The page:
The arithmetic behind hybrids is rather simple, like
that of mixing drinks. In all cases we start with one s orbital (think of it
as 100 mL of rum) and three p orbitals (three times 100mL of pepsi).
Now what remains is to make some mixtures (hybrids or drinks). At the
end, there always has to be four of them (since we have started with four
orbitals), although some p may remain unmixed (depending on hybridization
type).

Let's start with some basics. The angle between two bonds formed by two hybrids with hybridization indices of m_{i}
and m_{j }is quantitatively defined by these indices through
the cosine formula on the left. The formula is based on simple
geometrical considerations (which we are going to skip here). The
important point is that the bond angles can be measured experimentally
and provide information about specific hybrids used to make bonds or
to hold lone pairs. If the bonds are equivalent, the situation is even
simpler. It leads, for example, to the familiar angles of 109.5^{o}
between two sp^{3 }hybrids, 120^{o} between two sp^{2}
hybrids, and 180^{o} between two sp hybrids. 
For any individual hybrid orbital the fraction of s (f_{s})
and the fraction of p (f_{p}) must add up to 1 (i.e. whole orbital),
and–by definition–the
ratio of p to s is equal to the hybridization index, m. A simple
rearrangement of these two conditions tells us how to calculate f_{s}
and f_{p} when m is known. On a given atom, all fractions of
s in all hybrid orbitals must add up to one, and all fractions of p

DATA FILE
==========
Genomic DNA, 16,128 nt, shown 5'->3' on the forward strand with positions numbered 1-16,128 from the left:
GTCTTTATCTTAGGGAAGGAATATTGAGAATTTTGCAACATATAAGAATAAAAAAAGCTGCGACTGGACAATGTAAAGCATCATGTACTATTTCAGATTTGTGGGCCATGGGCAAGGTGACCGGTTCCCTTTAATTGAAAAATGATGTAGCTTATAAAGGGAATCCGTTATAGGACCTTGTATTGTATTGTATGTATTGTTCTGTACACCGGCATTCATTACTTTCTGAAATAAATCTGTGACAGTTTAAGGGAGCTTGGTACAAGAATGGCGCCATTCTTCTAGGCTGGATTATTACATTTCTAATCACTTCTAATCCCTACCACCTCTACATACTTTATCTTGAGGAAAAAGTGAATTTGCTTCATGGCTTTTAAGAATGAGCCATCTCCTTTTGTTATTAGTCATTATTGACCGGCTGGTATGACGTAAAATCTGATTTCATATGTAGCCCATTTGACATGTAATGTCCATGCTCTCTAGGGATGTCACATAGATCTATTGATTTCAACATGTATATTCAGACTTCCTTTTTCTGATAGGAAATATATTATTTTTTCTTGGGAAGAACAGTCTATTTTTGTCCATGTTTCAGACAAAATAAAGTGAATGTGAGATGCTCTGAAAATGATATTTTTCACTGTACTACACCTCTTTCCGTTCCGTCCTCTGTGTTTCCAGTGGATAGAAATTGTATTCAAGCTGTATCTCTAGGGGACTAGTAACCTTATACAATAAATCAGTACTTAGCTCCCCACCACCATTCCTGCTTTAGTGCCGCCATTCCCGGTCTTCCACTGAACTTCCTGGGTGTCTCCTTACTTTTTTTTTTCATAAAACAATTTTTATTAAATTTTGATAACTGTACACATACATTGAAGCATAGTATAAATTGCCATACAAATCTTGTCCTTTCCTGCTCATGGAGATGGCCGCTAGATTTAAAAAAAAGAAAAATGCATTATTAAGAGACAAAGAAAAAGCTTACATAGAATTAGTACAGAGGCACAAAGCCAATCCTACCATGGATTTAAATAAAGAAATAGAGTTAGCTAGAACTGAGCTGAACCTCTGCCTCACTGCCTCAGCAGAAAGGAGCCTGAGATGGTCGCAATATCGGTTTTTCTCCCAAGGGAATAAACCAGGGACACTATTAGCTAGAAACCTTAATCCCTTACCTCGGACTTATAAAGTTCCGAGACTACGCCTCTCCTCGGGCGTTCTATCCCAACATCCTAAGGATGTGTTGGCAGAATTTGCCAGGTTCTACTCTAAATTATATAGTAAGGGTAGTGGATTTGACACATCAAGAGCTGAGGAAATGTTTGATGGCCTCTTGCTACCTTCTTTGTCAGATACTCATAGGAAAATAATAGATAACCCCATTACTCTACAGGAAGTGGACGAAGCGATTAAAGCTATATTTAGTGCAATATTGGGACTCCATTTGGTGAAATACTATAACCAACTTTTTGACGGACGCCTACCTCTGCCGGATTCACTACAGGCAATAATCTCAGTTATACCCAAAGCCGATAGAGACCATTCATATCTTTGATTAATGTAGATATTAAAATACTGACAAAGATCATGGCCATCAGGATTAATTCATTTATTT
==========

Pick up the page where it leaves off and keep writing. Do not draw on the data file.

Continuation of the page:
must add up to the number of p orbitals used in a given hybridization type
(3 for sp^{3}, 2 for sp^{2} and 1 for sp). In other
words, we have to deal with "full" orbitals, and no orbital, or even its
piece, can be "lost" or "gained".
Let's consider a simple example of water molecule. The oxygen
atom is sp^{3} hybridized and forms two equivalent bonds to
hydrogen atoms using sp^{m1}hybrids (m_{1} to be
solved for). The two equivalent lone pairs reside in sp^{m2}
hybrids (m_{2 }to be solved for). From the
experimental observation the H–O–H
bond angle is 104.5^{o}. Using the cosine formula for two
equivalent hybrids we can find that cos(104.5^{o}) =
–1/m_{1}= –0.25, or m_{1}
= 4.0.
The table below summarizes all the arithmetic manipulation
needed to calculate all the relevant fractions. The calculation can
be performed for f_{s}'s or f_{p}'s (or both if
internal check is desired). 

Hybrid 
hybridization index 
f_{s} 
f_{p} 
O–H bond 
m_{1} = 4.0 
1/(m_{1}+ 1) = 1/5 = 0.20 
m_{1}/(1+ m_{1}) = 4/5 = 0.80 
O–H bond 
m_{1} = 4.0 
1/(m_{1}+ 1) = 1/5 = 0.20 
m_{1}/(1+ m_{1}) = 4/5 = 0.80 
Total used for bonds: 

2/(m_{1}+ 1) = 2/5 = 0.40 
2m_{1}/(1+ m_{1}) = 8/5 = 1.60 
Remaining per lonepair hybrid: 

(1  0.40)/2 = 0.30 
(3  1.60)/2 = 0.70 
lonepair hybrid 
m_{2} = 0.70/0.30 = 2.3 
0.30 
0.70 
lonepair hybrid 
m_{2} = 0.70/0.30 = 2.3 
0.30 
0.70 
Total used for all hybrids: 

2 x 0.2 + 2 x 0.3 =
1.0 
2 x 0.8 + 2 x 0.7 =
3.0 
In conclusion,
the scharacter is withdrawn from the O–H bonds
and increased in the lonepair hybrids. This transfer helps to stabilize the
lone pairs by bringing them closer to the oxygen's nucleus (on average). The
bonding electrons get stabilization from both nuclei (O and H) and of course
are in a bond built out in part of H's s orbital.